In short, blasphemy of the Holy Spirit represents the complete disintegration of the moral compass. No, that's not quite right. Because disintegration implies a sort of random brokenness. But what Jesus seems to be talking about is polar opposition. Not randomness. Directionality. And pointing in the exact opposite direction.
And so Jesus says that this sin will not be forgiven.
And what might that mean?
Well, what is forgiveness? One way to think of it is as the opposite of punishment. If you don't forgive someone you choose to have them face the punishment or consequences. They get no grace from you.
Okay, so Jesus says every sin will be forgiven, every sin will receive grace, except one sin, blasphemy against the Holy Spirit. What this seems to suggest to me is that there is some location in the moral universe that can't receive grace. This location where Good is Evil and Evil is Good, a place we might describe as total depravity or ultimate rebellion against God.
I think someone like a Hitler is either in or very close to this space. Someone whose moral compass was completely upside down.
But let me pause. Is Hitler fully in this space? Was he the complete negation of God? Was there no overlap between Hitler and God? My hunch is that even Hitler had a modicum of virtue in his life. That he was capable of some sympathy and pity, if only toward people he cared for.
And this makes me wonder if anyone, even the most evil amongst us, can ever get to the point Jesus warned about. If not, then what we see in Jesus' teaching is a use of hyperbole to offer a warning, a presentation of the worst case scenario, even if unrealistic, to make a point. Jesus posits the limit case to make a diagnosis about the upside-down moral sensibilities of the scribes and Pharisees. He's saying, look down the road you're heading. See where it goes?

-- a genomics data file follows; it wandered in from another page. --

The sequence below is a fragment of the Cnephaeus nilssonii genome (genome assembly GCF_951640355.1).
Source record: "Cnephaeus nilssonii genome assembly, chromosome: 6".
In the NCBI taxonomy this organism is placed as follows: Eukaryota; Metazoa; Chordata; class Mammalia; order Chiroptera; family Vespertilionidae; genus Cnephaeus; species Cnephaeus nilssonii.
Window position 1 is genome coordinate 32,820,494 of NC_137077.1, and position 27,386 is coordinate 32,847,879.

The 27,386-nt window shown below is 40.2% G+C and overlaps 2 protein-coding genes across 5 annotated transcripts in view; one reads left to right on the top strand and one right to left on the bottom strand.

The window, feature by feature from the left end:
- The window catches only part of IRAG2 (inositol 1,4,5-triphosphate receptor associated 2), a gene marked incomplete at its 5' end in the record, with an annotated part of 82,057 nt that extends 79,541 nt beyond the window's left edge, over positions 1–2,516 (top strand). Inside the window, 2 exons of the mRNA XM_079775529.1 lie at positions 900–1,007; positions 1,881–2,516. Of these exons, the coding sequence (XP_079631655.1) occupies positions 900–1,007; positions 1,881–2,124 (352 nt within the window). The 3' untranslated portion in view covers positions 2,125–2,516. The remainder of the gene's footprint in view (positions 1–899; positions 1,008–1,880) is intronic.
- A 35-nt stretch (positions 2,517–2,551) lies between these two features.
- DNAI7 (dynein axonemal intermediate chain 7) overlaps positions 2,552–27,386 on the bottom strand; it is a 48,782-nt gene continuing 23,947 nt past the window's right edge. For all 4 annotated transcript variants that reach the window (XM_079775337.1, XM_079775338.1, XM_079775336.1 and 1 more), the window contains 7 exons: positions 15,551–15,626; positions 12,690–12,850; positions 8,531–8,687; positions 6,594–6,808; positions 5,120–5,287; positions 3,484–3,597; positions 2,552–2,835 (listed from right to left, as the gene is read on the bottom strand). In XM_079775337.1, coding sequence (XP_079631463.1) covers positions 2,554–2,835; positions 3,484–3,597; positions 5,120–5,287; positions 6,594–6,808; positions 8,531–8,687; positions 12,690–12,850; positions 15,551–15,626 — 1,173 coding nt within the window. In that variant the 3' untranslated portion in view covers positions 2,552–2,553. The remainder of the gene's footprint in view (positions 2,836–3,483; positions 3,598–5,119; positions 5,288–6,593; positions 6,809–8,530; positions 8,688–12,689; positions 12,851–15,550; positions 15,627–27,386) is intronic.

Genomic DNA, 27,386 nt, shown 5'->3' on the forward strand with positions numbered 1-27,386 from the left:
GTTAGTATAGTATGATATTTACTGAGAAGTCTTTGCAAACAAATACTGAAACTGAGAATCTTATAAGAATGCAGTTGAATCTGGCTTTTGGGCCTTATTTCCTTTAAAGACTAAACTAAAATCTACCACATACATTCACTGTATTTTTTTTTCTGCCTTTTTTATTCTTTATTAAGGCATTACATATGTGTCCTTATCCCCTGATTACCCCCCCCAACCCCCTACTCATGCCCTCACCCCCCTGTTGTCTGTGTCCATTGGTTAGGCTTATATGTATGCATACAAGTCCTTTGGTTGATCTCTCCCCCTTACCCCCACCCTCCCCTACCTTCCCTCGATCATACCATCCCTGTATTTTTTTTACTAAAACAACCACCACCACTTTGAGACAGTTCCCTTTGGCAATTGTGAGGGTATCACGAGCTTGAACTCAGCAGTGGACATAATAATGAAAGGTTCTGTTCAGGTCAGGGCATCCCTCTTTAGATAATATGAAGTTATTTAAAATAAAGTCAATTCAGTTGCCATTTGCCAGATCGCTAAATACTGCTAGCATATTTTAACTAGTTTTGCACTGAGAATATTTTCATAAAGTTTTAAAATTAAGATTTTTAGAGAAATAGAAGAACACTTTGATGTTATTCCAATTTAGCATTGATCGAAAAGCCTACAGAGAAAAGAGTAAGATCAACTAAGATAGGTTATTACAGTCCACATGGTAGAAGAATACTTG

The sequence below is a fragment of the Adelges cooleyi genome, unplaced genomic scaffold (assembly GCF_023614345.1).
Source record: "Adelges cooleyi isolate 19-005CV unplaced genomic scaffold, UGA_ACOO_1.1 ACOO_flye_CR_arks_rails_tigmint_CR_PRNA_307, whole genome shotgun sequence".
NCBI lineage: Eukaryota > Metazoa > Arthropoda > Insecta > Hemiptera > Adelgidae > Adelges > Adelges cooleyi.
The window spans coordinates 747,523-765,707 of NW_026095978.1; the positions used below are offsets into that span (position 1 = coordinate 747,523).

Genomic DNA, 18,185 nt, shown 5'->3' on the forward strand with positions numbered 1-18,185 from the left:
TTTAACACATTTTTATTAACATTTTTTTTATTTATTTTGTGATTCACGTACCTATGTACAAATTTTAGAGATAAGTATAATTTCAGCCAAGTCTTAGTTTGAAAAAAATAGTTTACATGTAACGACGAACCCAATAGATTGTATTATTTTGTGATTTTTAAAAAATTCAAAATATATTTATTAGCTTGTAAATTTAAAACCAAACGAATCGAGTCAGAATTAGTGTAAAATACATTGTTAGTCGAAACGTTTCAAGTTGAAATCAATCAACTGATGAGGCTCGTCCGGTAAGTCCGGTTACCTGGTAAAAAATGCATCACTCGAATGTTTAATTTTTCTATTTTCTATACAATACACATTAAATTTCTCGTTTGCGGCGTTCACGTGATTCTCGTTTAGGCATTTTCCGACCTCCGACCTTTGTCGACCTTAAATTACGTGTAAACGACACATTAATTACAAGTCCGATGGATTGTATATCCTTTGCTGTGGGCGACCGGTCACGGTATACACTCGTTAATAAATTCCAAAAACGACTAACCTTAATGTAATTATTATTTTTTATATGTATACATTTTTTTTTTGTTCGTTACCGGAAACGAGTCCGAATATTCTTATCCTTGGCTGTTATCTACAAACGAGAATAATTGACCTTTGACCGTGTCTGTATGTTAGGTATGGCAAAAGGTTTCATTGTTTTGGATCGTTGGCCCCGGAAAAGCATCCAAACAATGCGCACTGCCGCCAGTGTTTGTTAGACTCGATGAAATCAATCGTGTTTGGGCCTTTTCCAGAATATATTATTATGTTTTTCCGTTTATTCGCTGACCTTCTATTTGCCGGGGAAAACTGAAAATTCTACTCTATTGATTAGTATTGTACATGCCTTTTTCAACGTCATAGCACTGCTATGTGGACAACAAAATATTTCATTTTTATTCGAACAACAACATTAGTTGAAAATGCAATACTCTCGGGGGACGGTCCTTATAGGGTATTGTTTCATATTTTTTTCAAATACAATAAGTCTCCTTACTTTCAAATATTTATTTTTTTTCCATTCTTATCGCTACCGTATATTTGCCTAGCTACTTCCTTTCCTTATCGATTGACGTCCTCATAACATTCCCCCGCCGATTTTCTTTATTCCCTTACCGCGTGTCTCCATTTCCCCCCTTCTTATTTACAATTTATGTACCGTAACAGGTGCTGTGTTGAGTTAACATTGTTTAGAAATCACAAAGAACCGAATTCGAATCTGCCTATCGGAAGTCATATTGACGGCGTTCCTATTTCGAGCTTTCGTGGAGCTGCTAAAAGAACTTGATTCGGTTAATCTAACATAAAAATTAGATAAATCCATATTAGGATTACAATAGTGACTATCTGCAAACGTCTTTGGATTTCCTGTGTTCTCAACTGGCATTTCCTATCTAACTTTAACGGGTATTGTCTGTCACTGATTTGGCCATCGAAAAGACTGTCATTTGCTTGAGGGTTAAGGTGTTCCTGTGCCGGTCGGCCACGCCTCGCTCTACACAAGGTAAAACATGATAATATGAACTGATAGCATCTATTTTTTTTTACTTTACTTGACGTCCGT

But let's say someone actually could blaspheme the Holy Spirit. Why would such an act be unforgivable?
Well, let's remember how I think of God. A universalist thinks every act of God is an act of love, for the benefit of the creature. Even if this act is punishment (think of a parent punishing a wayward child). So imagine a person going in the exact opposite direction from God. How could God forgive that? That place in the moral universe, a space as bad if not worse than Hitler, isn't anything that could be forgiven. Which means that the only option is punishment, to the max.
That seems to make sense. If we posit the worst offense we expect little by way of grace. Rather, here we'd expect punishment to the max. And most, I figure, would assume that this is what someone like Hitler should get. Not a bit of grace but a lot of punishment.
So it seems straightforward: The worst sin gets full punishment. No forgiveness.
So is that incompatible to the doctrine of universal reconciliation?
Not the way I see it. Again, punishment for a universalist isn't antithetical to the love of God. Punishment is a manifestation of the love of God. And it seems, per Jesus's teaching, that the love of God can only reach the very worst of us (if this sin truly is possible and not hyperbole) through pain. I seems that at the worst part of the moral universe forgiveness would make the situation worse (I'm assuming because what is being forgiven here is completely antithetical to God). So no forgiveness is given at this location. Those in this space will only be saved by carrying the full wight of punishment.
So that's what I think. For today at least. The very worst sin reaches the nadir of grace where the love of God exists only as wrath. I'm not sure if this space exists, or if humans can reach it. But if we can I think the logic at work in Jesus's teaching is fully compatible with the inescapable love of God.